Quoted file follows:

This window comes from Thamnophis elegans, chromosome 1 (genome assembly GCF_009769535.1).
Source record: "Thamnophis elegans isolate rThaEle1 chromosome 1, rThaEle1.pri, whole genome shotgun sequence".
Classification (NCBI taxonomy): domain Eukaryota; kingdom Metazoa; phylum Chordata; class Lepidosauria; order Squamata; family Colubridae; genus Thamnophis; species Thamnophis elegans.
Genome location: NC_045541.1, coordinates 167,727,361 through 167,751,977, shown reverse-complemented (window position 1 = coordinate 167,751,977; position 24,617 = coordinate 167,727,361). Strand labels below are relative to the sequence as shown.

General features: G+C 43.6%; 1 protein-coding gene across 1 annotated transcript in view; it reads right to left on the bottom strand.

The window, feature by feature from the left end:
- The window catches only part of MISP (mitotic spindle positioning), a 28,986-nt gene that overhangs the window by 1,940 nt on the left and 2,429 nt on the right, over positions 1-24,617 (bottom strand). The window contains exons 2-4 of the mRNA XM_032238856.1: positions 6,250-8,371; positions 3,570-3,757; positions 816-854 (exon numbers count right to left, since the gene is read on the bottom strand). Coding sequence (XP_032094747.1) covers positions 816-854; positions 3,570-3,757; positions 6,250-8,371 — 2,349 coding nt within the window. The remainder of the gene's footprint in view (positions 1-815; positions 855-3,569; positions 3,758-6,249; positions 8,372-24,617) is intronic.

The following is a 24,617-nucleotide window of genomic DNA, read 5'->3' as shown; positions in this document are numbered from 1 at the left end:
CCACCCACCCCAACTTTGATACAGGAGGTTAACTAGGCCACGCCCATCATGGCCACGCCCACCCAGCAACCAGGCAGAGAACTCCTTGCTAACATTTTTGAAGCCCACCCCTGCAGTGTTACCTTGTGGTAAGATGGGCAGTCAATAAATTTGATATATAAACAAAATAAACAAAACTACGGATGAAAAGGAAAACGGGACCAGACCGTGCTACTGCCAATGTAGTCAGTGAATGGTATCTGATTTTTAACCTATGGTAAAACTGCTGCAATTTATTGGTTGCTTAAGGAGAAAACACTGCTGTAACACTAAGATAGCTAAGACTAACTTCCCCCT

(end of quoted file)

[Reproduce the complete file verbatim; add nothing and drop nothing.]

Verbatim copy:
This window comes from Thamnophis elegans, chromosome 1 (genome assembly GCF_009769535.1).
Source record: "Thamnophis elegans isolate rThaEle1 chromosome 1, rThaEle1.pri, whole genome shotgun sequence".
Classification (NCBI taxonomy): domain Eukaryota; kingdom Metazoa; phylum Chordata; class Lepidosauria; order Squamata; family Colubridae; genus Thamnophis; species Thamnophis elegans.
Genome location: NC_045541.1, coordinates 167,727,361 through 167,751,977, shown reverse-complemented (window position 1 = coordinate 167,751,977; position 24,617 = coordinate 167,727,361). Strand labels below are relative to the sequence as shown.

General features: G+C 43.6%; 1 protein-coding gene across 1 annotated transcript in view; it reads right to left on the bottom strand.

The window, feature by feature from the left end:
- The window catches only part of MISP (mitotic spindle positioning), a 28,986-nt gene that overhangs the window by 1,940 nt on the left and 2,429 nt on the right, over positions 1-24,617 (bottom strand). The window contains exons 2-4 of the mRNA XM_032238856.1: positions 6,250-8,371; positions 3,570-3,757; positions 816-854 (exon numbers count right to left, since the gene is read on the bottom strand). Coding sequence (XP_032094747.1) covers positions 816-854; positions 3,570-3,757; positions 6,250-8,371 — 2,349 coding nt within the window. The remainder of the gene's footprint in view (positions 1-815; positions 855-3,569; positions 3,758-6,249; positions 8,372-24,617) is intronic.

The following is a 24,617-nucleotide window of genomic DNA, read 5'->3' as shown; positions in this document are numbered from 1 at the left end:
CCACCCACCCCAACTTTGATACAGGAGGTTAACTAGGCCACGCCCATCATGGCCACGCCCACCCAGCAACCAGGCAGAGAACTCCTTGCTAACATTTTTGAAGCCCACCCCTGCAGTGTTACCTTGTGGTAAGATGGGCAGTCAATAAATTTGATATATAAACAAAATAAACAAAACTACGGATGAAAAGGAAAACGGGACCAGACCGTGCTACTGCCAATGTAGTCAGTGAATGGTATCTGATTTTTAACCTATGGTAAAACTGCTGCAATTTATTGGTTGCTTAAGGAGAAAACACTGCTGTAACACTAAGATAGCTAAGACTAACTTCCCCCT